Bridgng the Worlds

I can’t speak for writers of other genres — or even for other fantasy writers — but sometimes I truly understand what it’s like to walk between the worlds.  I live in so many of them, especially when I’m writing.  (And I’m always writing.)

There is the world of home:  housework to avoid, laundry to do, hobbies, etc.

There is the public world: writing groups, shopping, errands to run — anything that requires that I put on a bra and something other than baggy sweat pants.

There is the world of work.  I’m a nurse at a jail and my job requires a completely different mindset than the “outside.”  More security conscious, disciplined, alert, focused, deadlines/time frames, dealing with people, setting and enforcing boundaries and rules.

And then there are the worlds of whatever I am writing.  Those worlds become as real and vivid to me as my apartment and the jail and the road between the two.  (And I have been known to have three of them sharing space in my head at any given time.)

I have a long drive:  roughly an hour each way, most of it on a four lane highway.   This could be considered lost time, but it isn’t:  I use it for writing.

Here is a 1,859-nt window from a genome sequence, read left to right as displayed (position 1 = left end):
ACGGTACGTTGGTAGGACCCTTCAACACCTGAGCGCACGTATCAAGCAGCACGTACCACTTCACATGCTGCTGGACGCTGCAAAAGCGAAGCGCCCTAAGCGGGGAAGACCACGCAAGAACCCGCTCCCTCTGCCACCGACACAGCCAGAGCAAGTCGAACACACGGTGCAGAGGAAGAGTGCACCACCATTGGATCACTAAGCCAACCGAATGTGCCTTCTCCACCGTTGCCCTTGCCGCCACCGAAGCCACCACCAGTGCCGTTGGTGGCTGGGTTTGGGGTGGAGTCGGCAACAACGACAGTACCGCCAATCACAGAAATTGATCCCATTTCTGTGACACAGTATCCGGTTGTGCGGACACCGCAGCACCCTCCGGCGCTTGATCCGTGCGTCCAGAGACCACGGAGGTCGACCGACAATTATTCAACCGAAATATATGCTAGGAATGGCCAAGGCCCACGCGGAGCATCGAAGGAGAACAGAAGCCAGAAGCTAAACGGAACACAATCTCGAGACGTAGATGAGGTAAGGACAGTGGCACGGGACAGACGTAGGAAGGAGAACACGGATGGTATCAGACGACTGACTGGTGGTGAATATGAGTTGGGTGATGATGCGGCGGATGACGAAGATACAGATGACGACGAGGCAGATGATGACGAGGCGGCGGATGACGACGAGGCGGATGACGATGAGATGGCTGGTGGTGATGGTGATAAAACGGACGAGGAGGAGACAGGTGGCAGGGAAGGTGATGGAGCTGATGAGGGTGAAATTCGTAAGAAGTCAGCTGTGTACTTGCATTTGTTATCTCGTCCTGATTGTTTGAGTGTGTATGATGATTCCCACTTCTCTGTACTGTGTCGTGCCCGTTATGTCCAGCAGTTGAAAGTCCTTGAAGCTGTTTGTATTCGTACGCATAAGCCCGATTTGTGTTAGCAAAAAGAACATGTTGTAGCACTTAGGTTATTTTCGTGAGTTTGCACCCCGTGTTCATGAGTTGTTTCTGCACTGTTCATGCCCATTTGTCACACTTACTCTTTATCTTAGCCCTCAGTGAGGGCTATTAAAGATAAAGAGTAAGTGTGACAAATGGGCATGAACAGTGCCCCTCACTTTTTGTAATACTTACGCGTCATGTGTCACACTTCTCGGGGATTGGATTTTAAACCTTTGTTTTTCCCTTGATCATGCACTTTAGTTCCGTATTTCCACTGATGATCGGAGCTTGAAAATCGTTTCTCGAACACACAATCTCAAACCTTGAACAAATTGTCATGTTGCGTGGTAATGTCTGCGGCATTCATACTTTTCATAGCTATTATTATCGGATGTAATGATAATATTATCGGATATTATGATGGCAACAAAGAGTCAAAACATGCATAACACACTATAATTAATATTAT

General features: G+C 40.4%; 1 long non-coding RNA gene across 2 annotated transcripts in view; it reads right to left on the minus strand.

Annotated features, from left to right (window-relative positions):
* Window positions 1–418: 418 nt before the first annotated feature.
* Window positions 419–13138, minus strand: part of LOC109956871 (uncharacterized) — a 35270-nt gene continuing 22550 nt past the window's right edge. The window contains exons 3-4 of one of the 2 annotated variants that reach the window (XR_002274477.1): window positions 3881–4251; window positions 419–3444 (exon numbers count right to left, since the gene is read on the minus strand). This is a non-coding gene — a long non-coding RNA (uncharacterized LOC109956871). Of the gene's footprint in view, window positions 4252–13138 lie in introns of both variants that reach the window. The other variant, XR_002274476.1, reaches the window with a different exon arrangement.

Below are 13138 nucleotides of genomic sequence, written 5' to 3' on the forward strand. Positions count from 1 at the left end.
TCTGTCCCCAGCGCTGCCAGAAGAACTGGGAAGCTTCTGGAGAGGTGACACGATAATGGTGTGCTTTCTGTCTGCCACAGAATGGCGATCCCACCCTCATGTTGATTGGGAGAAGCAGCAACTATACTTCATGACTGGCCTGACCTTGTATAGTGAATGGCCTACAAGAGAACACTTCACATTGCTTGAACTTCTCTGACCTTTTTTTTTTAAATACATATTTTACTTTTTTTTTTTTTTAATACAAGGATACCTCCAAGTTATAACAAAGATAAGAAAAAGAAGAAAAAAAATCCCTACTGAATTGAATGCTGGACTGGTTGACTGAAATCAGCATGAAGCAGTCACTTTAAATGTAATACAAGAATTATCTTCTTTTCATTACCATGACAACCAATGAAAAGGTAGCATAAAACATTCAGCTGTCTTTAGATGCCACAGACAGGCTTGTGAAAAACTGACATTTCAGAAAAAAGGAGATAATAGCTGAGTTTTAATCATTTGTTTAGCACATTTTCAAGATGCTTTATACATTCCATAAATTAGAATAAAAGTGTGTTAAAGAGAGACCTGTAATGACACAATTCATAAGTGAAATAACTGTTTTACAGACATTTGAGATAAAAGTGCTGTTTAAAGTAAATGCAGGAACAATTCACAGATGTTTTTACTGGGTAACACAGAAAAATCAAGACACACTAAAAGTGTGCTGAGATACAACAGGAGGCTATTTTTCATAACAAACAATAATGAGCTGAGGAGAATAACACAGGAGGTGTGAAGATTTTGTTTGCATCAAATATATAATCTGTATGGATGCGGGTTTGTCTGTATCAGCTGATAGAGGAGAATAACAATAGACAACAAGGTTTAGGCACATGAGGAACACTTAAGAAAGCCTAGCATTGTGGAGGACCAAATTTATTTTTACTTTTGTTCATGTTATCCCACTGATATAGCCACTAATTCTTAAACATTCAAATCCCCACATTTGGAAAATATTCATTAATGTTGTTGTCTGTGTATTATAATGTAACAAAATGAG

My journey begins and ends with bridges.  I cross the Allegheny River as I start off on my way to work: shortly thereafter I am on a four-lane highway, and except for a construction zone (or two or three or four – this is Pennsylvania and it is summer…) my drive becomes fairly mindless and home reality drifts away and novel reality takes over.

Until I cross the Allegheny River again and have to bring myself back to the reality of the city and of work.

I do a lot of “writing” while driving:
planning novels
working out plot issues
talking to my characters
working through scenes that play out in my head like a movie superimposed on the reality of the road

But even with the bridges as boundaries it can be hard to switch from one reality – one frame of mind – to another.  The world of work is the hardest one for me to break free of.  It is stressful and frustrating and draining, and a large part of my drive home is spent trying to wind down, to step out of that world and into the one of home.

Writing helps form a bridge between the two.  It’s hard to get out of the jail mentality and the worlds of my novels help.  I can’t stay in them as well on the way home as I do on the way to work – work is more intrusive than home – but they do help me switch gears.

Writing is not just my passion, it is also my escape from jail.

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